NU, Chicago Transit Authority announce free bus service to replace Ryan Field shuttle


Daily file photo by Lan Nguyen

The University announced it will be discontinuing operations of the Campus Loop shuttle due to low ridership. Though it has not made any changes to the Evanston Loop shuttle yet, it continues to monitor ridership.

Julia Jacobs, Summer Editor

Northwestern students and employees will be able to ride the Chicago Transit Authority 201 bus route for free starting in September as a result of a five-year partnership between the University and the CTA.

The CTA route along Central Street and Ridge Avenue will replace NU’s Ryan Field shuttle, providing riders with more frequent service, longer hours and further geographic reach, the CTA announced Wednesday. On a monthly basis, the CTA will record how many passengers board the bus with valid University-issued identification and NU will reimburse the company for each $2 fare.

The service, which connects passengers to downtown Evanston and Ryan Field, will be free to NU students and employees from the beginning of September to the end of June until 2020.

Although the free service for students and employees will cost the University more than operating the Ryan Field Shuttle, the higher expense is worth the increased service, said Brian Peters, assistant vice president for university services. Unlike the existing shuttle, the CTA service is active on Saturdays and provides transportation to Howard Street ‘L’ station and the Westfield Old Orchard shopping center, Peters said.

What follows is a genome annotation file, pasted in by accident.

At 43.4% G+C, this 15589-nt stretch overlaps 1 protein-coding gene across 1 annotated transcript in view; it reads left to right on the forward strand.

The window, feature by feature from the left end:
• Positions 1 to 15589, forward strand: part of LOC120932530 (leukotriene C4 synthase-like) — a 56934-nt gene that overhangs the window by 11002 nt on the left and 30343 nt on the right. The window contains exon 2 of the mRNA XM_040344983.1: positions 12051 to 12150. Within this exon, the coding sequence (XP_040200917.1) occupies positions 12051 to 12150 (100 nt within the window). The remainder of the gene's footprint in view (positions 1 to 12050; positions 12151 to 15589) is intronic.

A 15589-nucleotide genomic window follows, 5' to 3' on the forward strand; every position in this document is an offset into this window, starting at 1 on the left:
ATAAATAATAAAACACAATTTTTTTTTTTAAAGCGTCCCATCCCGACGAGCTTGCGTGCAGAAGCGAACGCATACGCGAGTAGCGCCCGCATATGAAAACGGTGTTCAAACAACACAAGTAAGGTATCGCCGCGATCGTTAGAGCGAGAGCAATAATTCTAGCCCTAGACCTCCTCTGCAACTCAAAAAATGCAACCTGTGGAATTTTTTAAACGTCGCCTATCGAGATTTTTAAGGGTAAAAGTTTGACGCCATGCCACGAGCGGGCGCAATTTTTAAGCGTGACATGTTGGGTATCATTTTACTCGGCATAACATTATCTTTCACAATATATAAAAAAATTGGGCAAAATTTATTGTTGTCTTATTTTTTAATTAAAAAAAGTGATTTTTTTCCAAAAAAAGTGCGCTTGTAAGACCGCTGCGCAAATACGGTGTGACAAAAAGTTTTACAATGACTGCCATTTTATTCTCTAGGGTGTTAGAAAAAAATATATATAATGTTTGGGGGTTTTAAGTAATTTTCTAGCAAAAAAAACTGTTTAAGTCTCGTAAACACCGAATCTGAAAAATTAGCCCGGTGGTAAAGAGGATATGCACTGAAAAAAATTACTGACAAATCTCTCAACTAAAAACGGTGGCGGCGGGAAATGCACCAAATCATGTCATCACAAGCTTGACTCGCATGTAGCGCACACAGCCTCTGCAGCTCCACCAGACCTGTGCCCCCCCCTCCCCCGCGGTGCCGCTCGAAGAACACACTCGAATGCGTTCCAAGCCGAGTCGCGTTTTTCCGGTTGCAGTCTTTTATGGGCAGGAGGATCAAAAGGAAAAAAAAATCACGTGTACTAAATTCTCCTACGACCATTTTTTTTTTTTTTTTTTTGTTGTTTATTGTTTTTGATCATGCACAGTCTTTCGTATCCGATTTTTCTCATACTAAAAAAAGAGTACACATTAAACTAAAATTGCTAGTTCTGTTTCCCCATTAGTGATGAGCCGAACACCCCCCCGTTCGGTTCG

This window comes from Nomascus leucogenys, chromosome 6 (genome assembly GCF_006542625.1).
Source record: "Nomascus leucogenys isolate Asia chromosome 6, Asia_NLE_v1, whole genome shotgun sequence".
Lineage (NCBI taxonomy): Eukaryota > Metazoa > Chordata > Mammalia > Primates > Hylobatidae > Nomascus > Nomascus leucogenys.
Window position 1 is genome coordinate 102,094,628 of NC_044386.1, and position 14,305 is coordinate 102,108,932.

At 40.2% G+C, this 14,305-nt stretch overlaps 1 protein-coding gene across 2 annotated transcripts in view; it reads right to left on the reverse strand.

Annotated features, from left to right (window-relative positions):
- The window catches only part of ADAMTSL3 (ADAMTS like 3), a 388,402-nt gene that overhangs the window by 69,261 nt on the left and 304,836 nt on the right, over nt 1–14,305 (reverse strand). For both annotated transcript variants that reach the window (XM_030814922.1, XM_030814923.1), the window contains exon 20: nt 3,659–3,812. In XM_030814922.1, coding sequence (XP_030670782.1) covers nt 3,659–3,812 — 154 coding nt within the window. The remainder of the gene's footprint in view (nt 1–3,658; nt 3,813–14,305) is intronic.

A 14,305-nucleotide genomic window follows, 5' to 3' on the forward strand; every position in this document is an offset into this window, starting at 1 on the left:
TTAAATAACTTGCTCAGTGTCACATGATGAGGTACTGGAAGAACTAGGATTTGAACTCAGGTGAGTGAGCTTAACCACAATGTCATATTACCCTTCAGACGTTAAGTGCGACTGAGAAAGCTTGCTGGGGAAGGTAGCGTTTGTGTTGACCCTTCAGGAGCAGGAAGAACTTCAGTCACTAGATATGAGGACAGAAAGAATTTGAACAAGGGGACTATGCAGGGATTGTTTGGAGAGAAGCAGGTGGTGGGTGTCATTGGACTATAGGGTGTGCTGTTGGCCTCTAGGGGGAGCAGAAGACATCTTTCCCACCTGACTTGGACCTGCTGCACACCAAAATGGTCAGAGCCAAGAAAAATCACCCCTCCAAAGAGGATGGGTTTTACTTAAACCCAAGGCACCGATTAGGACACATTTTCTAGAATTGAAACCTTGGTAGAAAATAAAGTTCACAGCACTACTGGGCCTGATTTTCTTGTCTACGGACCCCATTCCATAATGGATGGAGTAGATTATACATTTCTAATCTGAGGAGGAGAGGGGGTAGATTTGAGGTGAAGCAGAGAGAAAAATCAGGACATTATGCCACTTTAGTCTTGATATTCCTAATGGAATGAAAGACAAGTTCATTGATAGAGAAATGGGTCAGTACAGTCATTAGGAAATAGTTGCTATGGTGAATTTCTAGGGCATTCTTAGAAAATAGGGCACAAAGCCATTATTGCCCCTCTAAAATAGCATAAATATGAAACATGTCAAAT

“We think it’s a real win-win for all faculty, staff and students,” Peters told The Daily. “I’m really happy that the two institutions could come together and agree on the terms.”

Another goal of eliminating the Ryan Field shuttle — which ran 24 times each day — is to reduce the traffic along its path, Peters added. All other NU shuttle routes will remain running through the school year.

“This benefits not only the school, but also the surrounding communities by making it easier to connect to local communities and neighborhoods and reducing local traffic congestion and harmful emissions as a result of fewer buses traveling many of the same roadways,” said CTA president Dorval Carter Jr. in a news release.

CTA foresees 600 additional passengers along the 201 bus route on weekdays as a result of the agreement with NU.

Although this is the NU’s first partnership with the CTA, the University worked with Pace bus service about a decade ago to provide transportation to students and employees before and after work day hours, Peters said. He said the University and the CTA are likely to revisit discussions regarding additional opportunities to work together.

“We’ve been in contact with CTA for several years discussing possibilities on both campuses and this is the one that finally came to be,” Peters said. “I’m hoping that this is just the first one and there will hopefully be more in the future.”

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